I’m reading Praying with Paul by D. A. Carson, a book on spiritual reformation. Carson looks at some of Paul’s prayers to see what makes Paul tick. What sets him off to pray, and what for? How does he pray “without ceasing”?
One thing many Christians hear is, “Prayer changes things?” Oh yeah? Well, if God is sovereign, how does prayer change anything? If he’s so sovereign, aren’t we “mere puppets” (123)? Some people don’t pray because God is sovereign, so there’s no reason to pray (according to them). If we pray, then it was ordained. If we don’t pray, then it was ordained. Or perhaps we’ll pray, but God is a bit distant. Or he’s not very powerful. Or…
Carson says, “Something has gone wrong in our reasoning if our reasoning leads us away from prayer; something is amiss in our theology if our theology becomes a disincentive to pray” (125).
God’s Sovereignty and Human Responsibility
Carson begins this section by articulating two truths, both of which are found in Scripture:
1. God’s Sovereignty
God is absolutely sovereign, but his sovereignty never functions in Scripture to reduce human responsibility.
Proverbs 16.33, “The lot is cast into the lap, but its every decision is from the Lord.”
Proverbs 16.4, “The Lord has made everything for its purpose, even the wicked for the day of trouble.”
Psalm 115.2-3, “Why should the nations say, ‘Where is their God?’ Our God is in the heavens; he does all that he pleases.”
Psalm 135.6, “Whatever the Lord pleases, he does, in heaven and on earth, in the seas and all deeps.“
Jeremiah 10.23, “I know, O Lord, that the way of man is not in himself, that it is not in man who walks to direct his steps.“
Matthew 6.26, “Look at the birds of the air: they neither sow nor reap nor gather into barns, and yet your heavenly Father feeds them. Are you not of more value than they?”
Matthew 6.30, “But if God so clothes the grass of the field, which today is alive and tomorrow is thrown into the oven, will he not much more clothe you, O you of little faith?”
Ephesians 1.11, “In him we have obtained an inheritance, having been predestined according to the purpose of him who works all things according to the counsel of his will,”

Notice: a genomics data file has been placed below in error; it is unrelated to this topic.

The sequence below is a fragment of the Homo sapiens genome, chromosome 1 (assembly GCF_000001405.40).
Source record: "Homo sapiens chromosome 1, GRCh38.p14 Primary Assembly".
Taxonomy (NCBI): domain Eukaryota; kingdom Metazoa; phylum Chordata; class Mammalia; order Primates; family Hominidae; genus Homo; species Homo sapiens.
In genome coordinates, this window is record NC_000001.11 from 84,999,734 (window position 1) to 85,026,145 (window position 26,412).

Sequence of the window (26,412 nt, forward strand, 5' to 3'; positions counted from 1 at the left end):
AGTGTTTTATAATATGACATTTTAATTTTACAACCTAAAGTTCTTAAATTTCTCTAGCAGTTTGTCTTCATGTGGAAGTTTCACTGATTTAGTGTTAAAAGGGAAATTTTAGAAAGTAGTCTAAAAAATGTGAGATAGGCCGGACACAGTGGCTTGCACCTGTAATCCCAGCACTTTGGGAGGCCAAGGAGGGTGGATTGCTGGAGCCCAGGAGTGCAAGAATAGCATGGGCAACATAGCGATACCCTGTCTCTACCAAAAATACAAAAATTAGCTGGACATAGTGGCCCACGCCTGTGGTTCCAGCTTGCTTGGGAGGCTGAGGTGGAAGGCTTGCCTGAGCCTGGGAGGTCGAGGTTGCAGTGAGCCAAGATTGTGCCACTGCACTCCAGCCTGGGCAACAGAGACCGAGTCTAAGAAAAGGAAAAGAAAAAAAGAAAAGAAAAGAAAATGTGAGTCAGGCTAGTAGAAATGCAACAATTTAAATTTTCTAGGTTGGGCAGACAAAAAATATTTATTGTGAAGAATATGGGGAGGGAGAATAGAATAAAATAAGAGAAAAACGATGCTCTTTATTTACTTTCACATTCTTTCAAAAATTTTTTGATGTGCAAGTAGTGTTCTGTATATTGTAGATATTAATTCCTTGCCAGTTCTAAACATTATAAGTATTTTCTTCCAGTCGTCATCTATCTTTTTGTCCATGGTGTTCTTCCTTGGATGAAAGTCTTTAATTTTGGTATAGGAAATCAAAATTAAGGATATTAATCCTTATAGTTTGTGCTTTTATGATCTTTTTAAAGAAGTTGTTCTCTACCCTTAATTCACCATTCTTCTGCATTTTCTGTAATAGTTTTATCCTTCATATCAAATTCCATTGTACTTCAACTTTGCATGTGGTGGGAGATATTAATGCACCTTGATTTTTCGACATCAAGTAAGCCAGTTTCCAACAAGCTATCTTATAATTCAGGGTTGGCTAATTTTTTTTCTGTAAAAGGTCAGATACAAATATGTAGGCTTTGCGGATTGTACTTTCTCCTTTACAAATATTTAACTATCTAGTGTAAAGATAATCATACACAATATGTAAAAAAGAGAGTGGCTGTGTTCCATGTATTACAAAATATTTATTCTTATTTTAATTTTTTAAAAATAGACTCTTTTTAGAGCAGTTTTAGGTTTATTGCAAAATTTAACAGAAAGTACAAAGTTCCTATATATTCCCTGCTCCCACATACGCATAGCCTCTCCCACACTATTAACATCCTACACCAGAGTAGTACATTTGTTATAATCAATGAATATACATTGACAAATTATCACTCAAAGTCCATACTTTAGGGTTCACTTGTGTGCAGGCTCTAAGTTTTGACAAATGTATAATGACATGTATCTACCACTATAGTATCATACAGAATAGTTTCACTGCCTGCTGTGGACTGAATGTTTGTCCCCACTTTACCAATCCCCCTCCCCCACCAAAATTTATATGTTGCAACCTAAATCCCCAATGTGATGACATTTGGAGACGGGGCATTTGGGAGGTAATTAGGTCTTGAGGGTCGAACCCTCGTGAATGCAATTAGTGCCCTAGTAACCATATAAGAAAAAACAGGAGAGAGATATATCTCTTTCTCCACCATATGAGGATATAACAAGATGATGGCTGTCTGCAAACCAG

Yet, in a mysterious way, “without being tainted with evil himself” God stands behind un-fortunes such as (127):
Unintentional Manslaughter (Exodus 21.13)
Family Misfortune (Ruth 1.13)
National Disaster (Isaiah 45.6-7)
Personal Grief (Lamentations 3.32-33, 37-38)
and even, Sin (2 Samuel 24.1; 1 Kings 22.21ff)
2. Human Responsibility
Human beings are responsible creatures – that is, they choose, they believe, they disobey, they respond, and there is moral significance in their choices; however, human responsibility never functions in Scripture to diminish God’s sovereignty or to make God absolutely contingent (126).
“God himself offers moving pleas to incite us to repentance, because he finds no pleasure in the death of the wicked“ (127).
Joshua 24.14-15, “Now therefore fear the Lord and serve him in sincerity and in faithfulness. Put away the gods that your fathers served beyond the River and in Egypt, and serve the Lord. And if it is evil in your eyes to serve the Lord, choose this day whom you will serve, whether the gods your fathers served in the region beyond the River, or the gods of the Amorites in whose land you dwell. But as for me and my house, we will serve the Lord.”
Isaiah 30.18, ”Therefore the Lord waits to be gracious to you, and therefore he exalts himself to show mercy to you. For the Lord is a God of justice; blessed are all those who wait for him.”
Isaiah 65.2, ”I spread out my hands all the day to a rebellious people, who walk in a way that is not good, following their own devices;”
Ezekiel 18.30-32, ”Therefore I will judge you, O house of Israel, every one according to his ways, declares the Lord God. Repent and turn from all your transgressions, lest iniquity be your ruin. Cast away from you all the transgressions that you have committed, and make yourselves a new heart and a new spirit! Why will you die, O house of Israel? For I have no pleasure in the death of anyone, declares the Lord God; so turn, and live.”
Ezekiel 33.11, ”Say to them, As I live, declares the Lord God, I have no pleasure in the death of the wicked, but that the wicked turn from his way and live; turn back, turn back from your evil ways, for why will you die, O house of Israel?”
Romans 10.9, 11, “because, if you confess with your mouth that Jesus is Lord and believe in your heart that God raised him from the dead, you will be saved…. For the Scripture says, ‘Everyone who believes in him will not be put to shame.’”
Yet none of this cancels God’s sovereignty. Paul quotes Exodus 33.19 to prove that “God has mercy on those whom he wants to have mercy, and he hardens whom he wants to harden” (Rom. 9.18).
Carson gives seven passages where both of these truths come into play. But it looks like we’ve run out of space. You’ll have to come back next time and see if I’ve won more space.